Supercomputer-powered training puts machine learning on the fast track
- By Matt Leonard
- Jan 17, 2018
Neural networks offer the promise of making sense of massive datasets, but only if they can be trained to know precisely what to look for in order produce valid results.
Creating such networks is labor intensive, taking months to organize. It involves ensuring the right layers -- convolution layers, pooling layers, interconnected layers -- and the right number of layers combine in a way that, in the end, can accurately classify what’s in the data the network is intended to analyze.
“There is a lot of design process to architecting what the network looks like,” said Travis Johnston, a postdoctoral researcher at Oak Ridge National Laboratory.
Johnston and his ORNL colleague Steven Young have been tapping into the lab’s Titan supercomputer to automate the design of neural networks. They have now developed two pieces of code that – when running on the lab's supercomputer -- dramatically speed up the processes.
The Multi-node Evolutionary Neural Networks for Deep Learning (MENNDL) has been under development for a couple years and is a genetic algorithm that uses selects the best performing network to create a next-generation version, eventually optimizing until the best solution has evolved. The other code, RAvENNA, is for “more fine-grained tinkering,” Johnston told GCN.
MENNDL builds the network from the ground up, making decisions on the number of layers and what each layer will do. It starts with randomly guessing how to assemble to networks and then tests the networks against the datasets it’s being built to analyze.
RAvENNA takes these macroscale network suggestions and provides more micro-level adjustments, like the number of neurons on a layer.
Both tools can generate and train as many as 18,600 neural networks simultaneously and achieved a peak performance of 20 petaflops on Titan, ORNL officials said. In practical terms, that translates to training 40,000-50,000 networks per hour.
Researchers at Fermilab had been working for three months on creating a neural network for their research observing neutrinos going through detectors. ORNL used its two new codebases along with 4,000 nodes of Titan to create a better network in 24 hours, Johnston said.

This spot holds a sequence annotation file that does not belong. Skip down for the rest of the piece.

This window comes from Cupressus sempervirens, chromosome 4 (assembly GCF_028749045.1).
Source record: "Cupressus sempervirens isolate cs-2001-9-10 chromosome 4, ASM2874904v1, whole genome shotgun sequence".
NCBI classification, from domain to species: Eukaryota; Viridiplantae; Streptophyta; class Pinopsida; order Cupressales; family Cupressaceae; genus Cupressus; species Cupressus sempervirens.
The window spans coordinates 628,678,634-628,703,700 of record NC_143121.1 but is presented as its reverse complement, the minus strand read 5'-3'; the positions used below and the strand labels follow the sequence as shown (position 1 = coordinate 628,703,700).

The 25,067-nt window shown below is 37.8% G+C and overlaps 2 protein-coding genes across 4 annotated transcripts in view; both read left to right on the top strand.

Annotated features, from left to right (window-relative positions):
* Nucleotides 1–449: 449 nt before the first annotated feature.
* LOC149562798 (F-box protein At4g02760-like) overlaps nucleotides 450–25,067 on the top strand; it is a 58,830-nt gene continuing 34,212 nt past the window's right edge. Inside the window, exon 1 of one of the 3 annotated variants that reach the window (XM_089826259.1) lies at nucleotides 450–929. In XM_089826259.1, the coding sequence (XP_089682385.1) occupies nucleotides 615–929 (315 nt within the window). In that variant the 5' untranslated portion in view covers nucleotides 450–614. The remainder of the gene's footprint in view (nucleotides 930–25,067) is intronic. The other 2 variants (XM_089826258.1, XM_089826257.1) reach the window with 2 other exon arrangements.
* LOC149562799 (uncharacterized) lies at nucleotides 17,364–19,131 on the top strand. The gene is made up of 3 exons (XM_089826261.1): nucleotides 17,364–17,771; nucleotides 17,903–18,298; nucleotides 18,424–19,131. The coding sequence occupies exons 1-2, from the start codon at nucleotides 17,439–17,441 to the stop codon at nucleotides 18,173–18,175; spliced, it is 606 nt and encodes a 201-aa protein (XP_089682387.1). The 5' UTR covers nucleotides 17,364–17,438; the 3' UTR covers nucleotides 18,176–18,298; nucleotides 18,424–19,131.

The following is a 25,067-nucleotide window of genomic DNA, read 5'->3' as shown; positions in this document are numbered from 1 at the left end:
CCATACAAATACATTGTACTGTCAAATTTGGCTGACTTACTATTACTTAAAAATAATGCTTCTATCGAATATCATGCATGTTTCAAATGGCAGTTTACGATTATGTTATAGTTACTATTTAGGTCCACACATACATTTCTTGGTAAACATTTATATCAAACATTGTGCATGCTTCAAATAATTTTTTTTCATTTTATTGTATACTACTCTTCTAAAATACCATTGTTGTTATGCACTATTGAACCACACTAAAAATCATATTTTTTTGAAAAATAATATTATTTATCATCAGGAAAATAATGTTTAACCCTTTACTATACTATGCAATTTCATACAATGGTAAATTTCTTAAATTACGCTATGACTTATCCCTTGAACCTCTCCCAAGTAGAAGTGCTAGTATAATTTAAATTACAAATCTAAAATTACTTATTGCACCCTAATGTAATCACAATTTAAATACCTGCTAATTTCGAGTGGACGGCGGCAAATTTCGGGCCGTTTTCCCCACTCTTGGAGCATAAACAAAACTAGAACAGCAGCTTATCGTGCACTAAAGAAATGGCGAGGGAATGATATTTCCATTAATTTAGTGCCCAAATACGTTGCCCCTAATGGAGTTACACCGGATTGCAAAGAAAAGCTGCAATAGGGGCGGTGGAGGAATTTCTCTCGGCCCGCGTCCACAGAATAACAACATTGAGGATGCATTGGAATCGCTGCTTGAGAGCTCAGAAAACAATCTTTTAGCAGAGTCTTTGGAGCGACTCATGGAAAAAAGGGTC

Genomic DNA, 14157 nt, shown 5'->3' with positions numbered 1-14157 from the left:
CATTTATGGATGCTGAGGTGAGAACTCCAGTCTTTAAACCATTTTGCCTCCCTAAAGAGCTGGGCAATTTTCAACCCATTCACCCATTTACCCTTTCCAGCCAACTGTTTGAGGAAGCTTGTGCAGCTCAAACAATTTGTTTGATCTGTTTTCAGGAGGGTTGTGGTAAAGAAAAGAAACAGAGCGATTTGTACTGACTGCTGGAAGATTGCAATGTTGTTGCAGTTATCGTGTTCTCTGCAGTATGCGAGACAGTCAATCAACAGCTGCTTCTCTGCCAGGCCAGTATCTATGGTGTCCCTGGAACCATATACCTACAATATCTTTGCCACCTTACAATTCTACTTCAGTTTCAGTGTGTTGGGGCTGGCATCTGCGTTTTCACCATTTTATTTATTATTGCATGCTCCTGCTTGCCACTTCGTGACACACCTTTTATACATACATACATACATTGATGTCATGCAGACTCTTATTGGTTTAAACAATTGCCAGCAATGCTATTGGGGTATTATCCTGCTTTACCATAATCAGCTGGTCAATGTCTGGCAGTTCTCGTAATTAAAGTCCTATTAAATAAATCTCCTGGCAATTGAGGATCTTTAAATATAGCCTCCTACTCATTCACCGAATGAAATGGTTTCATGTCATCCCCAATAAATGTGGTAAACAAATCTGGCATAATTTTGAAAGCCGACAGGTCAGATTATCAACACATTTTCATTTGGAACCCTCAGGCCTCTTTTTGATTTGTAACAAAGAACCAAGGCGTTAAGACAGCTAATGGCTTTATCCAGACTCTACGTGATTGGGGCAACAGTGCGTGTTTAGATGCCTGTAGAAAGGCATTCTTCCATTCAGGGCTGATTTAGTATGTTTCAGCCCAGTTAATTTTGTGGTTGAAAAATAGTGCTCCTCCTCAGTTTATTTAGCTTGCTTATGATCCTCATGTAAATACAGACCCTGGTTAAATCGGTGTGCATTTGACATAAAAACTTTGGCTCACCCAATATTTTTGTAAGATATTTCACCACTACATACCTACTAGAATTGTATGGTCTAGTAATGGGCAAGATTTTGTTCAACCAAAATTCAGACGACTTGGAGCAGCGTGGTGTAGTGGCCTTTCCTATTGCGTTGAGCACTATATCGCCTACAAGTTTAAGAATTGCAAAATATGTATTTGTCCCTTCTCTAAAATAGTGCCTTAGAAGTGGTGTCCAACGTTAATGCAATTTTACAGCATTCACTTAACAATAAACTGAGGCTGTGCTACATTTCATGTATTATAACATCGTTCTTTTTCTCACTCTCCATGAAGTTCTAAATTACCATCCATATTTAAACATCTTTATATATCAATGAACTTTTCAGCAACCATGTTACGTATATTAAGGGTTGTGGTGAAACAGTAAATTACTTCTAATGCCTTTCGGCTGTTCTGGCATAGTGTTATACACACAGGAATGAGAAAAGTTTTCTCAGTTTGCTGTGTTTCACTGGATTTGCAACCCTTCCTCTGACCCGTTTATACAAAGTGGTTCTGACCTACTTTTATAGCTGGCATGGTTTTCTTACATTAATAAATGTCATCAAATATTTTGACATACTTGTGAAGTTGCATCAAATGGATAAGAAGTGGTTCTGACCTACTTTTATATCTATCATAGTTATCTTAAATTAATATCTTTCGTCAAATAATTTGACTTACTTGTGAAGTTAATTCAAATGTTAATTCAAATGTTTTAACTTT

“They had a pretty decent network,” he said. “But MENNDL was able to come up with one from scratch that dramatically outperformed what they had done.”
This means scientists can spend more time on research than on building neural networks. Running MENNDL and RAvENNA on a supercomputer dramatically brings down the time-to-solution variable, Young said.
The process is limited by the number of networks that can be evaluated and trained in a given period of time, Johnston said. When ORNL brings its Summit supercomputer online in the coming months, efficiency will increase even more.
There will be more and better GPUs in Summit that will be able to test more and larger networks. "Out of the box, without tuning to Summit's unique architecture, we are expecting an increase in performance up to 50 times," Johnston said.
The researchers also plan to combine MENNDL and RAvENNA into a single piece of software, so RAvENNA can directly refine the results from MENNDL. They also want to change the backend they use to train the network to allow for more flexibility in what the networks look like, Johnston said.
Researchers outside ORNL have shown interest in the applications, Johnston said, so they’re looking at software licensing and open source possibilities.
Matt Leonard is a reporter/producer at GCN.
Before joining GCN, Leonard worked as a local reporter for The Smithfield Times in southeastern Virginia. In his time there he wrote about town council meetings, local crime and what to do if a beaver dam floods your back yard. Over the last few years, he has spent time at The Commonwealth Times, The Denver Post and WTVR-CBS 6. He is a graduate of Virginia Commonwealth University, where he received the faculty award for print and online journalism.
Leonard can be contacted at firstname.lastname@example.org or follow him on Twitter @Matt_Lnrd.
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